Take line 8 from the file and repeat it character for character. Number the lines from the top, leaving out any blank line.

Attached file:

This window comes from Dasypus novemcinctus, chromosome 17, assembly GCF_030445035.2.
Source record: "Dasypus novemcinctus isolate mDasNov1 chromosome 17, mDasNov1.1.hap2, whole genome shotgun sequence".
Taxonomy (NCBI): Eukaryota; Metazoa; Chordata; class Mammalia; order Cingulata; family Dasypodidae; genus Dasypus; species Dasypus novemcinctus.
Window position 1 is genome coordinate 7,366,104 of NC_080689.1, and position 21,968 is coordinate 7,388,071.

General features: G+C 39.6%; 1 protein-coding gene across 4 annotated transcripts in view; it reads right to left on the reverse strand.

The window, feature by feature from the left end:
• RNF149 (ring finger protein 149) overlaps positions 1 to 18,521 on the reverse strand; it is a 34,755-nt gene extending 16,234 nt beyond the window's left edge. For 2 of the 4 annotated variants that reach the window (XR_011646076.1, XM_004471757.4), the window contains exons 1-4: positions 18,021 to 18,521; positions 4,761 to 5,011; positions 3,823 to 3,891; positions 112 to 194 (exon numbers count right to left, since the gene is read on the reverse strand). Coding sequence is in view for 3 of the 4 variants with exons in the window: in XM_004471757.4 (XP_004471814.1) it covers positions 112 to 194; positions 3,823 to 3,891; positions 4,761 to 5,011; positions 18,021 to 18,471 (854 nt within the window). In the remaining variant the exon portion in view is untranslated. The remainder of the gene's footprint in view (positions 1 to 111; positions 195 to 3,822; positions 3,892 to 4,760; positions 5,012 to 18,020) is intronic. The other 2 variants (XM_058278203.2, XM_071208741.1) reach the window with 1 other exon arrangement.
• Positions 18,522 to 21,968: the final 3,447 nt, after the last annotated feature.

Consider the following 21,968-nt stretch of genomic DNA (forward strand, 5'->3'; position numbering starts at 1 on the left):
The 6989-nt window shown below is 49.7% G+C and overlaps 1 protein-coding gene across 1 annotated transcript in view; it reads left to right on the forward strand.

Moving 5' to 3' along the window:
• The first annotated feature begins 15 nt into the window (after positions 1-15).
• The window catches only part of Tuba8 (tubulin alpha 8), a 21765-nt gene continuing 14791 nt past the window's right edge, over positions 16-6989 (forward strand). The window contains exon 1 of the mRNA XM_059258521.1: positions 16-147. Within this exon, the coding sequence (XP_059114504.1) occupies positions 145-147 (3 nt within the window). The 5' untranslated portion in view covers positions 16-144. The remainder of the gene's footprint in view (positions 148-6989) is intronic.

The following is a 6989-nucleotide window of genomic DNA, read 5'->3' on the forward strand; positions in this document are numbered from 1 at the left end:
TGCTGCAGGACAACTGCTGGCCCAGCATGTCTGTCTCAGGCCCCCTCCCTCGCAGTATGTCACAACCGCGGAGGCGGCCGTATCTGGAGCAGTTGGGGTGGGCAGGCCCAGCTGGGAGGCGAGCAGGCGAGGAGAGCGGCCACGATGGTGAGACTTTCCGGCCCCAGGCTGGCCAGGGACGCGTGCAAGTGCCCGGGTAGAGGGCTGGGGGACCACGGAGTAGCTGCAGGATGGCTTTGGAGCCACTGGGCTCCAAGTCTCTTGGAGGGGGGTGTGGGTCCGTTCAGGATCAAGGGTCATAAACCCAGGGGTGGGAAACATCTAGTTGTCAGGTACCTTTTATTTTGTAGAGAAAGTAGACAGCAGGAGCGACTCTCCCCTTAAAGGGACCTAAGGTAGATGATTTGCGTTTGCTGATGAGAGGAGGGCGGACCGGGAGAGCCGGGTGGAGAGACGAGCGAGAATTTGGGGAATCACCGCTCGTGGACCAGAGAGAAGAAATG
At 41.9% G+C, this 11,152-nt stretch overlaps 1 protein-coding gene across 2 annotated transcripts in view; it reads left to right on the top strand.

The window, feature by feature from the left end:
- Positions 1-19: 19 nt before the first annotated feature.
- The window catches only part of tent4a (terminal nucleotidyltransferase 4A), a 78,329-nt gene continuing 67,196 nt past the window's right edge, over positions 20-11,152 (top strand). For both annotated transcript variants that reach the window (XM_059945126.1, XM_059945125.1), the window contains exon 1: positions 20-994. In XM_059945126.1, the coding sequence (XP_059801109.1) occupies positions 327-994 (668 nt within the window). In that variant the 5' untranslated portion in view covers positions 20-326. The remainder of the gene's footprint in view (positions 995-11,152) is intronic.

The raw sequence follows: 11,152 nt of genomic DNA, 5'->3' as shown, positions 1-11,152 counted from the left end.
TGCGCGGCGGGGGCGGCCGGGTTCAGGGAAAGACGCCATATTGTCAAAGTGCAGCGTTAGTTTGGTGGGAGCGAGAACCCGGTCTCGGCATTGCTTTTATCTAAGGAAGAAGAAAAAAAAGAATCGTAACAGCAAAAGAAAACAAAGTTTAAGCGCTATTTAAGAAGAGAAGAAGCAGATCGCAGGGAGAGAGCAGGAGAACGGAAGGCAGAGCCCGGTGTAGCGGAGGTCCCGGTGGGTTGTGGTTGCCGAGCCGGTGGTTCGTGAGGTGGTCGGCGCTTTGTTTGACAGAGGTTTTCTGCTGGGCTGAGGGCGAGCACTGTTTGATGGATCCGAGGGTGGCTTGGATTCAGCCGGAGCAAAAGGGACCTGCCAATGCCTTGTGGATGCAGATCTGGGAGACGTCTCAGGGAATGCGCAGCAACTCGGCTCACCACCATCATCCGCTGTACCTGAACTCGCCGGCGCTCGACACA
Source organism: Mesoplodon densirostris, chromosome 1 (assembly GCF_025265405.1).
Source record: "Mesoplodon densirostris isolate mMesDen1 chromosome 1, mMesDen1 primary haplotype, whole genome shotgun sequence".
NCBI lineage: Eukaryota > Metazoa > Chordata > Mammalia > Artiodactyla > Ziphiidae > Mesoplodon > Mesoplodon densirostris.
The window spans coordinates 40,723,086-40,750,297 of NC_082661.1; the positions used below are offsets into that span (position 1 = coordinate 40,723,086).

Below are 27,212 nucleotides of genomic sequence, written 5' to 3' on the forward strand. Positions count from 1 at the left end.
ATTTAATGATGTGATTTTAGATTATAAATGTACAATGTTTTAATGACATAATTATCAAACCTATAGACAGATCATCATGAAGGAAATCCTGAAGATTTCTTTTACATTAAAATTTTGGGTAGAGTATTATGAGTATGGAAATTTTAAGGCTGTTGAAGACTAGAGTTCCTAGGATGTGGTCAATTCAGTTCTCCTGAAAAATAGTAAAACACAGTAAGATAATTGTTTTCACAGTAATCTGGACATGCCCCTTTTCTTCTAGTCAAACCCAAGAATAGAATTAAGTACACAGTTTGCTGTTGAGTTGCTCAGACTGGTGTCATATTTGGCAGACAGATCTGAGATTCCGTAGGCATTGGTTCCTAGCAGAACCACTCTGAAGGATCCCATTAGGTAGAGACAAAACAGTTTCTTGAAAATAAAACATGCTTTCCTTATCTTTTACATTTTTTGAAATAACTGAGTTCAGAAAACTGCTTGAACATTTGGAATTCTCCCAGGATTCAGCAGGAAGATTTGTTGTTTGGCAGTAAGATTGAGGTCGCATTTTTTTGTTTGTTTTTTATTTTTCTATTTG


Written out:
• Positions 18,522 to 21,968: the final 3,447 nt, after the last annotated feature.